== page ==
7. Oh dearest Clowie…your mind is as sharp as a butcher knife!! To think all these years all these masterful works & to think it all boiled down to “See Spot Run!” You my friend should be awarded the distinguished canine literary prize! Now, I do have to confess something to you my friend. And please forgive my biped vulgarity in not being able to say it with Shakespearian style & accuracy, but I’ll give it a go.
    When I first seen your post, on Shakespeare, I said to myself. What a perfect topic on Clowie’s Corner to do a post on a famous dog who starred in a movie and was completely adorable & a method actor! The movie? “Bringing Down the House” Staring the Awesome Queen Latifah & the brilliant Steve Martin! Also staring, Joan Plowright as Virginia Arness. And as Mrs. Arness’ dog…..the one & only….SHAKESPEARE played by Linus the Dog! In the movie, the dog even wore a Ruff around his neck! Now, I do have to say as a writer, I much prefer your post but perhaps next time you can get some Shakespeare for real up in this house! lmao 😉 Either way…great post my 4-legged friend! <3 <3

    • I’m glad you enjoyed reading! I think dogs are better at sniffing out the bare bones of a situation than bipeds are!
      I like Steve Martin, but I haven’t seen that film. I’m going to ask my bipeds to get it for me to watch.
      Enjoy the rest of your day!

  8. BOL BOL The Bonio² that Julie Ate. Love the disclaimer too. Great post today Clowie. Have a wonderful Wednesday.
    Best wishes Molly

  9. Excellent reading. The TRUTH at last. Well done Clowie on your detective work

  10. Clowie, if your going to product place dog food and biscuits I am slightly disappointed you didn’t get Harringtons in there – maybe that could be tour challenge for next year??

    A brilliant post, and I love that Shakespeare wrote a play about you!!

  11. I’m looking at Shakespeare in a completely different way now. Thank you for the insights, Clowie!

    (… and, I think I’ve seen an actual portrait of Shakespeare at our favorite Tapas restaurant in Bergen.) 🙂

  12. What an interesting conclusion about Shakespeare being a dog! 😮
    Ophelia is over the moon with the “King Leonberger” play by the way – she’s teasing Killian that her dog breed features in a Shakespeare play and Great Danes don’t. 🙂

  13. Good research, C. That Shakespeare guy (dog) was tricky. And poor old Spot. That is no way to be treated! I will look at this literature in a new way…..

    Love and licks,

  14. That sure was so interesting and you sure did some great research. There could very well be a dog named Shakespeare. After all dogs are just as smart as any human. Great post. We enjoyed that. Take care.

  15. Oh Clowie you’re ever so smart – what wonderful research you DUG UP and I do think that I prefurrrr your version of Mr. Shakespeare’s work and his OBVIOUS obsession with dogs to any other version I’ve heard. Yep – you are one excellent detective!

    Hugs, Sammy

  16. Brilliant detective work, Clowie. Ole Willie-Wag-A-Lot-Shakespear, the nickname us old dogs remember from our ancestors barks has at last been found out. I knew you were one bright doggy friend but this exalts you to the stars, the star treks to be ‘xact. wag wag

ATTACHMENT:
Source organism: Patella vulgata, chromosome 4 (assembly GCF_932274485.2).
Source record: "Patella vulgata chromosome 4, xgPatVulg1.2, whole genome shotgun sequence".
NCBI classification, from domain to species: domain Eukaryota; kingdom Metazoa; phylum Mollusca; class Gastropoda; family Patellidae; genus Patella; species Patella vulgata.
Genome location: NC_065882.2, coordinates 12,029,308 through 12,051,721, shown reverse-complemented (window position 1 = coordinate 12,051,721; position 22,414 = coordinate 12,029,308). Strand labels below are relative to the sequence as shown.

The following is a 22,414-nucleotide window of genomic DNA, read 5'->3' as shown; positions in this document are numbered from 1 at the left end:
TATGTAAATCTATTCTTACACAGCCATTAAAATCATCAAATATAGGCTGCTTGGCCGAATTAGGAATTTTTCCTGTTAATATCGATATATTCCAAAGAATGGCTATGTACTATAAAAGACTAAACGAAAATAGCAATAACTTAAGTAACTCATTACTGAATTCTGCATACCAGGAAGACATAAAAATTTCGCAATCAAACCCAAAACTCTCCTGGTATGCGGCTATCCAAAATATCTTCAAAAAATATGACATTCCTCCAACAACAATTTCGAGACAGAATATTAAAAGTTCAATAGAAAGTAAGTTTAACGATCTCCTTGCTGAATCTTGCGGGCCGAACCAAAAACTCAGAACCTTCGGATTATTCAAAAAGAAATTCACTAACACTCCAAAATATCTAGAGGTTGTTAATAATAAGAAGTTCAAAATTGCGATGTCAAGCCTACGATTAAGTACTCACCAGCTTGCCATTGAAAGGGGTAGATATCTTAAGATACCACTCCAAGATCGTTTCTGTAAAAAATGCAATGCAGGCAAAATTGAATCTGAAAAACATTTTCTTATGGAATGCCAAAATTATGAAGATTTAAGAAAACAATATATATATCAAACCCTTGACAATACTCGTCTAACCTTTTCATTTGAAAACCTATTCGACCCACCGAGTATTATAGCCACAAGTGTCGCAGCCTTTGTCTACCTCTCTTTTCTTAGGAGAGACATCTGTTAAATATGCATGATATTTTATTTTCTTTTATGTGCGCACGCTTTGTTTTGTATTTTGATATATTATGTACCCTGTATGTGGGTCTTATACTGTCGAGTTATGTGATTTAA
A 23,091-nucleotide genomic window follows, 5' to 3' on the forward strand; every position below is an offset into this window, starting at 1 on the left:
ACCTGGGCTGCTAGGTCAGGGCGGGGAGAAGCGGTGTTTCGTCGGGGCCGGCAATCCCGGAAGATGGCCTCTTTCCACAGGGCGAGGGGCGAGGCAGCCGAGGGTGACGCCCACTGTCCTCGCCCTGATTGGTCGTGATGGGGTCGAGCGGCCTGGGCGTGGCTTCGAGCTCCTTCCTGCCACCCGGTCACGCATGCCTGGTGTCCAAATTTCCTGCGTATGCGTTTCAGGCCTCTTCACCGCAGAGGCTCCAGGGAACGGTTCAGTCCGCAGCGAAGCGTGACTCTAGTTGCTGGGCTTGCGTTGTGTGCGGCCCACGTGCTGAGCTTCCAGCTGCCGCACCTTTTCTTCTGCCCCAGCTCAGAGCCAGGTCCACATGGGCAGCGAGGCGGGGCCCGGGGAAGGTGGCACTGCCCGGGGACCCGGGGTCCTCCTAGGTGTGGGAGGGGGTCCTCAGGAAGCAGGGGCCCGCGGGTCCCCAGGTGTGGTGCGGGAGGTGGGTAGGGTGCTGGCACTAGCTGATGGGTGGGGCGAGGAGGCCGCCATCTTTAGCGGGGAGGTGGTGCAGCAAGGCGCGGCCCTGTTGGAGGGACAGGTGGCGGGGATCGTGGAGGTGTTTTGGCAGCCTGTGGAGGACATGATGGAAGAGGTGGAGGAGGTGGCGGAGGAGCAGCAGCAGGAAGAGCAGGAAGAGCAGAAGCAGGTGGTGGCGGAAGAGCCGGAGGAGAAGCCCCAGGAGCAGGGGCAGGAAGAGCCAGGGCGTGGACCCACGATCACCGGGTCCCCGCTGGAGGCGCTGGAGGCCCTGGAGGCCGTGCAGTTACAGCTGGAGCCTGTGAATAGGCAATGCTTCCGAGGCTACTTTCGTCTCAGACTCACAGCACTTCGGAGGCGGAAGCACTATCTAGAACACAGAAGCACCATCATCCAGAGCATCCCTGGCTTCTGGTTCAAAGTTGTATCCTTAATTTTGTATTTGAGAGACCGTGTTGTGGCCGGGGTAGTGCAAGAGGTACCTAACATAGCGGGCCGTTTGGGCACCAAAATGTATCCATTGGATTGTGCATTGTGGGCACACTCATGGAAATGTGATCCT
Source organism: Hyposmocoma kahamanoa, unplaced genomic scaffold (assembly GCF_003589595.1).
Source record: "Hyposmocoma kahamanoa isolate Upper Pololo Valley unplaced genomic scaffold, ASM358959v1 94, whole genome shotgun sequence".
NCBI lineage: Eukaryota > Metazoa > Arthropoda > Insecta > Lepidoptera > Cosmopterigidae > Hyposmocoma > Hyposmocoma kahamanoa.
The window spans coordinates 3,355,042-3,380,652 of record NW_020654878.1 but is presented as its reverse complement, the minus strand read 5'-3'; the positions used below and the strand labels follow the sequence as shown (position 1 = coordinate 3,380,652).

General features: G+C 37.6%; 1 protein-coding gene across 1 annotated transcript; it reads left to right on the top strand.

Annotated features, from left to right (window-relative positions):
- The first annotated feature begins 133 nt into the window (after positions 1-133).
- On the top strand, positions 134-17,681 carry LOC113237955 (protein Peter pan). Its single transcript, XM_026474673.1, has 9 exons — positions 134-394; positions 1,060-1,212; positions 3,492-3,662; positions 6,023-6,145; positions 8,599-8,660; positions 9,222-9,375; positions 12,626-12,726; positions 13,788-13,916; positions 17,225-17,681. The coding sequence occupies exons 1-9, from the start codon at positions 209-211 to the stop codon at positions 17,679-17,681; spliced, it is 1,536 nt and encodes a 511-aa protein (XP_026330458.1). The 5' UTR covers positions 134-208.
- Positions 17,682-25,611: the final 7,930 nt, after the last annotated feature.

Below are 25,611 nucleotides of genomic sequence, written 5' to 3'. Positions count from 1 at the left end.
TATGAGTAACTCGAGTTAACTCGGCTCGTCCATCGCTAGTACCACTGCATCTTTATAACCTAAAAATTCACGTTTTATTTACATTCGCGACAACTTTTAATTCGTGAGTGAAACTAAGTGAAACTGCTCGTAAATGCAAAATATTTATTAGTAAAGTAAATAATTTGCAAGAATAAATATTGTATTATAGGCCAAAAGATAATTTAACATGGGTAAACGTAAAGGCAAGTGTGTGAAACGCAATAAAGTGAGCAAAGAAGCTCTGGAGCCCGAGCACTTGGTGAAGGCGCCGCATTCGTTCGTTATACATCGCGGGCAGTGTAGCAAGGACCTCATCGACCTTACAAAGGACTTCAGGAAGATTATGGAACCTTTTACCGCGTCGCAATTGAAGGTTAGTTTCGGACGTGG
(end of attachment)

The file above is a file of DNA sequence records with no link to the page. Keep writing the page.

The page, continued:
17. Okay, Clowie–you’ve got too much time on your hands! Get out there and guard something! Loved it. M & R

  18. “The academic community is not ready for the truth” – totally agree!

  19. I always knew it but now I have definitive proof that you are a genius! What great conundrum are you going to solve for us next oh wise one?

  20. BOL!!! Oh Clowie you crazy pup! It all makes pawfect sense!!!! Finally the truth is exposed! And what better pup to expose it then you!!!! BOL I sure hope nobody researching him came up with your site hahaha!!!!! Some mild confusion there I would assume!
    ღ husky hugz ღ frum our pack at Love is being owned by a husky!

  21. Hawk aka BrownDog

    Hi Y’all!
    I figured I’d learn a new thing or two when I visited you! and so I did! To think that the humans are so, so…pompous…as to believe that Shakespeare was a human too!
    Y’all come by now,
    Hawk aka BrownDog

  22. Clowie you are a genius! You found out what 87 scientists and 187 explorers never found: Shakespeare was a dog! yep that makes sense to me. Probably Crab was played by a biped in a dog costume because no one would watch a stage play where they beat a dog. I agree, that’s not really good stuff for a play. Do you know where I can buy tickets for The Merry Weimeraners of Windsor? btw: Julie probably had not only one Bonio, it was a whole bag or more what led to such an unhappy end for her :o) Have a great wednesday… to pee or not to pee that’s the question :o)

    • Well, you know how difficult it is for bipeds to see the obvious! It just needed some digging and sniffing to root out the truth.
      I’ll let you know if I hear of The Merry Weimeraners of Windsor being performed as it should be.
      I think you’re right about Julie eating all the Bonios!

  23. Clowie, what a wonderful way to celebrate the birth of Will.i.dog Shake.a.stick. You must be thoroughly exhausted after all that research and detective work. We fear that bipeds aren’t ready for the truth yet but you’ve put it out there and maybe in another 450 years it will be the accepted truth.

    • That’s a very long time to wait for the truth to be acknowledged! But bipeds can be very resistant to change.
      I was a bit tired after all that detective work and when I took a nap the cats had the nerve to call me a sleepyhead!

  24. “Behind every great human is a great dog.” Daisy says you may quote her on that.